11 November, 2009
More on the forum last Tuesday. Last Tuesday, I took the opportunity to bring up for discussion a common problem attended to at the Anguilla Legal Aid Clinic: Surveying methods in
Anguilla. I explained that one of the most common complaints in the Legal Aid Clinic had already been mentioned by Dame Bernice. That was the practice of the Planning Department, with the compliance of the surveyors, to insert provision for a public road into every subdivision. This was done without informing the landowner of his rights, or the implications of what was being done. The public road reserve was often inserted into the survey without the road connecting to an existing road at either end. The road provision was stuck in with no justification or rationale, merely in the hope that one day it might be extended over the adjoining parcels. No compensation was offered or even discussed. This amounted to a fraud, in my opinion, on families that were subdividing inherited land.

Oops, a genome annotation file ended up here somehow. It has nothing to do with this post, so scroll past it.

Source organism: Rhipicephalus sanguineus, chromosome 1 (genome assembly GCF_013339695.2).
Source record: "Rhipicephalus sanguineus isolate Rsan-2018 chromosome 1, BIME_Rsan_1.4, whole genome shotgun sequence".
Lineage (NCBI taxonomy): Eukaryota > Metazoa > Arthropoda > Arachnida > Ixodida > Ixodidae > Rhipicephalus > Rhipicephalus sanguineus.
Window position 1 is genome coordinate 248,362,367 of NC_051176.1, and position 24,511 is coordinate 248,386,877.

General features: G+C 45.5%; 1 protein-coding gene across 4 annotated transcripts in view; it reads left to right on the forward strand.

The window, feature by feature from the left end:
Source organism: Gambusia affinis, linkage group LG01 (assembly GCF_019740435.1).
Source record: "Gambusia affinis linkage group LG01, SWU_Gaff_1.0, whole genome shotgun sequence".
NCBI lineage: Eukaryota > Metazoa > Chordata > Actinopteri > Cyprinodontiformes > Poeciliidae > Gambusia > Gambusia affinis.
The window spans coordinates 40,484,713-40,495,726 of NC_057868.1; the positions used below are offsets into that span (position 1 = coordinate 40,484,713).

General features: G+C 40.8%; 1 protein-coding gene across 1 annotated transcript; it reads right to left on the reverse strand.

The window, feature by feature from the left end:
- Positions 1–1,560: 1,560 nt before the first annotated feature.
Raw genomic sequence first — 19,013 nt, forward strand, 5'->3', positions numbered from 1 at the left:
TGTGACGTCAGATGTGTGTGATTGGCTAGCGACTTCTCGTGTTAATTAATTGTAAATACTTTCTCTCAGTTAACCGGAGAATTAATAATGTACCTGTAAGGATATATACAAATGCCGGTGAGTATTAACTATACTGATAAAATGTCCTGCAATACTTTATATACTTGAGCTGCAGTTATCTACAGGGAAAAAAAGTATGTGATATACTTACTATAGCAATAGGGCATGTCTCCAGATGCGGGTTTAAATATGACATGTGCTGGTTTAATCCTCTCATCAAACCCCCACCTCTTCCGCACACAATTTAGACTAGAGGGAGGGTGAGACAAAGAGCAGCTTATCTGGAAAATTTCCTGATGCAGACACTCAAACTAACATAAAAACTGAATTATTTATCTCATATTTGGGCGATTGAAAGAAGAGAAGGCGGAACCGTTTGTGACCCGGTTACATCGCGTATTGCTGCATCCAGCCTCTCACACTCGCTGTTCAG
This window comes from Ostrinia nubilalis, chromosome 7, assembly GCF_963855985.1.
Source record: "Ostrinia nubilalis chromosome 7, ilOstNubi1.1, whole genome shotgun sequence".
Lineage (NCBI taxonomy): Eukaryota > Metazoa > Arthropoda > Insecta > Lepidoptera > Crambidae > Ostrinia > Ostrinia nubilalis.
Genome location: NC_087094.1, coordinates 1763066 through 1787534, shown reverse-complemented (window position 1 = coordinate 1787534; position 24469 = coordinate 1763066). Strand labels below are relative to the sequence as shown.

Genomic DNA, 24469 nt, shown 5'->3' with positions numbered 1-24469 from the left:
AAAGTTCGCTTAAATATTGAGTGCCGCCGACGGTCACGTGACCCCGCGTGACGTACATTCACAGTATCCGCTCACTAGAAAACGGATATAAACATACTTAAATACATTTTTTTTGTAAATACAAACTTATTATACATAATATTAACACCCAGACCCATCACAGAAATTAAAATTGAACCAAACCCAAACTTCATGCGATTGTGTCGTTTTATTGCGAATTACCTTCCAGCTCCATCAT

I told the audience that a second problem that arose in the Anguilla Legal Aid Clinic also involved surveys. I explained that in most West Indian islands, there were rules that required surveyors to notify neighbours whenever a new boundary was going to be put down. Surveyors should be required to get the consent of all affected landowners before the Chief Surveyor permitted any survey to be registered. It appeared that the contrary was done in
Anguilla. Surveyors here are not guided by any written standards. Here, surveyors are encouraged not to speak to neighbouring landowners, but to present a fait accompli in the hope that any dissatisfaction would be mute and helpless.
There had also been complaints that the Planning Department sometimes required a road provision to be made alongside a boundary without any discussion with the neighbouring landowner who might have been willing to contribute one half of the road provision. The result was that persons who were desperate to have their land sub-divided were being compelled to provide a road for all the neighbours without the neighbours contributing.
A lively discussion followed the two presentations.